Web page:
Former HannStar Exec Pleads Guilty in LCD Price-fixing Probe

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A former director of sales at HannStar Display of Taiwan has agreed to plead guilty and serve jail time for participating in a global conspiracy to fix the prices of thin-film transistor liquid crystal display (TFT-LCD) panels, the U.S. Department of Justice announced.

Jui Hung "Sam" Wu conspired with others to suppress and eliminate competition by fixing the prices of TFT-LCD panels, used in computer monitors and laptops, televisions, mobile phones and other electronic devices, the DOJ said in a press release.

Wu would serve seven months in prison, pay a US$200,000 fine and assist the DOJ in its ongoing investigation of LCD price fixing, under a plea agreement subject to approval by the U.S. District Court for the Northern District of California in San Francisco.

Wu, former executive director of global sales and marketing at HannStar, participated in the conspiracy from about September 2001 to January 2006, the DOJ said.

HannStar officials weren't immediately available for comment.

The worldwide market for TFT-LCDs was about $70 billion a year by the end of the conspiracy, the DOJ said. Companies directly affected by the conspiracy included Dell, Apple and Hewlett-Packard, the agency said.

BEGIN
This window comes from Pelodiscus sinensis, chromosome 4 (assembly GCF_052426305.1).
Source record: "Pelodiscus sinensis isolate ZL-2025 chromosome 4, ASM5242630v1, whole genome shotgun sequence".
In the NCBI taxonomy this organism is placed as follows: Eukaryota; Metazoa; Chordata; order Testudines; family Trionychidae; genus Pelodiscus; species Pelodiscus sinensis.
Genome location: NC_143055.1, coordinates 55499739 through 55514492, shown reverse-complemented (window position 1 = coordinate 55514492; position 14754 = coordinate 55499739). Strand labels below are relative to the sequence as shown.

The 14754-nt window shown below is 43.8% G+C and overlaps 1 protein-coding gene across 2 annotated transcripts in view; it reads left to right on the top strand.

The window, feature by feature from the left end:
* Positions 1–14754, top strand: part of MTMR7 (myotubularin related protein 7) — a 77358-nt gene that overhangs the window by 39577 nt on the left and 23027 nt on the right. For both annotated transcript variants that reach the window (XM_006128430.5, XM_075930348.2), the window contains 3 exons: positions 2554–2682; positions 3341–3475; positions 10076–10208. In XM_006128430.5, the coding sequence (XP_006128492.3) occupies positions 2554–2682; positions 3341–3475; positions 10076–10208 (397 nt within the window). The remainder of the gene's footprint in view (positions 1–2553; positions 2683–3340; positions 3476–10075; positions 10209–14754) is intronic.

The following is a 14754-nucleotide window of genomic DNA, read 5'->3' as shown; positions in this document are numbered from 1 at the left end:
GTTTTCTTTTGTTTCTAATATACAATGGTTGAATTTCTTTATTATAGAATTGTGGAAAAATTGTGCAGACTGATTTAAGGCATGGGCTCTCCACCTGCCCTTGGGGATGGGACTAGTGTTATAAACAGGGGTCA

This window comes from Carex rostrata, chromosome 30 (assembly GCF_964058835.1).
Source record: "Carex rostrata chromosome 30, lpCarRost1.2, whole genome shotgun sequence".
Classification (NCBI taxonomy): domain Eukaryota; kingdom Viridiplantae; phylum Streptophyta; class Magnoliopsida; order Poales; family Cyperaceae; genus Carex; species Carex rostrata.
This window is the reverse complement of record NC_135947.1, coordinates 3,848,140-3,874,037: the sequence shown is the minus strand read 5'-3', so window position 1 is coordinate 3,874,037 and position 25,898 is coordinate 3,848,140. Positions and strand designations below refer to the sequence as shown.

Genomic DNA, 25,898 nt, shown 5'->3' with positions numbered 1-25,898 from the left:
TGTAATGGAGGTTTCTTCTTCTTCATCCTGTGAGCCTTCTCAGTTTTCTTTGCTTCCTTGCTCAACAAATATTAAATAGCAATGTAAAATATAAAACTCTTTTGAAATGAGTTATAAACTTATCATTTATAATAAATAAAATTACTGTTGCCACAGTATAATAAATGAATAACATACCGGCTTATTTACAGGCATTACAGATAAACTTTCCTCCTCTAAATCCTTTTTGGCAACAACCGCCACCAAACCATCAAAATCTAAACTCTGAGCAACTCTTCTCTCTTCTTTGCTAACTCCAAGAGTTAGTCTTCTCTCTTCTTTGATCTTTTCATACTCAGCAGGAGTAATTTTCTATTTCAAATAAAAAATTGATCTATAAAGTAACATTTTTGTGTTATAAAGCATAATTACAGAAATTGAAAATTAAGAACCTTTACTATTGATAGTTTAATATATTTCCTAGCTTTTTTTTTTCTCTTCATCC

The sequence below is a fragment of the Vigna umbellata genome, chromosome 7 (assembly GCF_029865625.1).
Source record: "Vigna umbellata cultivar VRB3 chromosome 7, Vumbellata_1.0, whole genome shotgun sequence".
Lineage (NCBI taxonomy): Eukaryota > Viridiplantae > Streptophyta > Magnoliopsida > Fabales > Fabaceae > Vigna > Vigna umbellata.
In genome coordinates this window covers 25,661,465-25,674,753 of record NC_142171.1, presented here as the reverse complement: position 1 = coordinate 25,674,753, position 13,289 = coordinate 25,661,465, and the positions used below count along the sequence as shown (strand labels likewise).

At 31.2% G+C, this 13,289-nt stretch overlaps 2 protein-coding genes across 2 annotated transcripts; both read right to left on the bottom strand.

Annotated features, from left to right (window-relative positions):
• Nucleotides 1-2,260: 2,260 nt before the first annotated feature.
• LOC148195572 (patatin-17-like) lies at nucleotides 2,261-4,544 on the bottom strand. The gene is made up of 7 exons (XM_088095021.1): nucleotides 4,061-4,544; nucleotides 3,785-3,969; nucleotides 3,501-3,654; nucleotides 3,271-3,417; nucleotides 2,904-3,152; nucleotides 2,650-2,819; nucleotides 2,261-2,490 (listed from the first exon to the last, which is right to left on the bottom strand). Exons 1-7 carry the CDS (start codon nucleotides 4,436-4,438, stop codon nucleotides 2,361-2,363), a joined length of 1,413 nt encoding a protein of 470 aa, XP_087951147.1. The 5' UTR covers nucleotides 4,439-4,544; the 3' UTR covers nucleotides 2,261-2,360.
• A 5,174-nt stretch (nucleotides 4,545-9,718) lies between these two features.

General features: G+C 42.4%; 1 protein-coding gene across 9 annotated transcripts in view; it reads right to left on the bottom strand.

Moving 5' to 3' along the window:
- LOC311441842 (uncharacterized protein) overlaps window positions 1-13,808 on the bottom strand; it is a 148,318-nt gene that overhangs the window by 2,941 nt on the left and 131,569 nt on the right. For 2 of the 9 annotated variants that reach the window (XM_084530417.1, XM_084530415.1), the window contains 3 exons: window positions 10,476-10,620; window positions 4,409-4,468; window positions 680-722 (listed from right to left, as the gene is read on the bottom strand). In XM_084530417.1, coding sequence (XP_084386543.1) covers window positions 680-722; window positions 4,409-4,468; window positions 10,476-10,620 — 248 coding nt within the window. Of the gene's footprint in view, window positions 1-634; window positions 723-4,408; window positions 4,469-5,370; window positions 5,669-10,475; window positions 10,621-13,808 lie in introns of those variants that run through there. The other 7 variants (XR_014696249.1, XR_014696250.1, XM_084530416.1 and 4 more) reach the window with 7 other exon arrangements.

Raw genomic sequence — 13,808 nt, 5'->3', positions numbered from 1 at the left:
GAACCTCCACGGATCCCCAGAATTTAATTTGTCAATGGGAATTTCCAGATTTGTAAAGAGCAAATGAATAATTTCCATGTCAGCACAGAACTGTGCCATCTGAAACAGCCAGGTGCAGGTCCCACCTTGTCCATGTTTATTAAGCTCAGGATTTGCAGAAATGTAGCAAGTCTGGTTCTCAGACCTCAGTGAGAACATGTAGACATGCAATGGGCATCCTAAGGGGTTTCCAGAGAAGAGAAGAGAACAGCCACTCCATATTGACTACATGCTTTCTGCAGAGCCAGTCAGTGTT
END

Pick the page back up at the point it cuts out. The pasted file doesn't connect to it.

As part of the conspiracy, participants met and agreed to charge predetermined prices for TFT-LCD panels, the DOJ said. The participants also quoted prices based on the fixed prices, and the companies involved exchanged information on the sales of LCDs as a way to enforce the fixed prices, the agency said.

U.S. courts have levied more than $980 million in fines as a result of the price-fixing investigation. Including Wu, 21 executives and eight companies have faced criminal charges.

Wu was charged with violating the U.S. Sherman Act, which carries a maximum penalty of 10 years in prison and a $1 million fine for individuals, although the fine can be increased to twice the gain derived from the crime or twice the loss suffered by the victims if either of those amounts is greater than the statutory maximum fine.

Grant Gross covers technology and telecom policy in the U.S. government for The IDG News Service. Follow Grant on Twitter at GrantGross. Grant's e-mail address is

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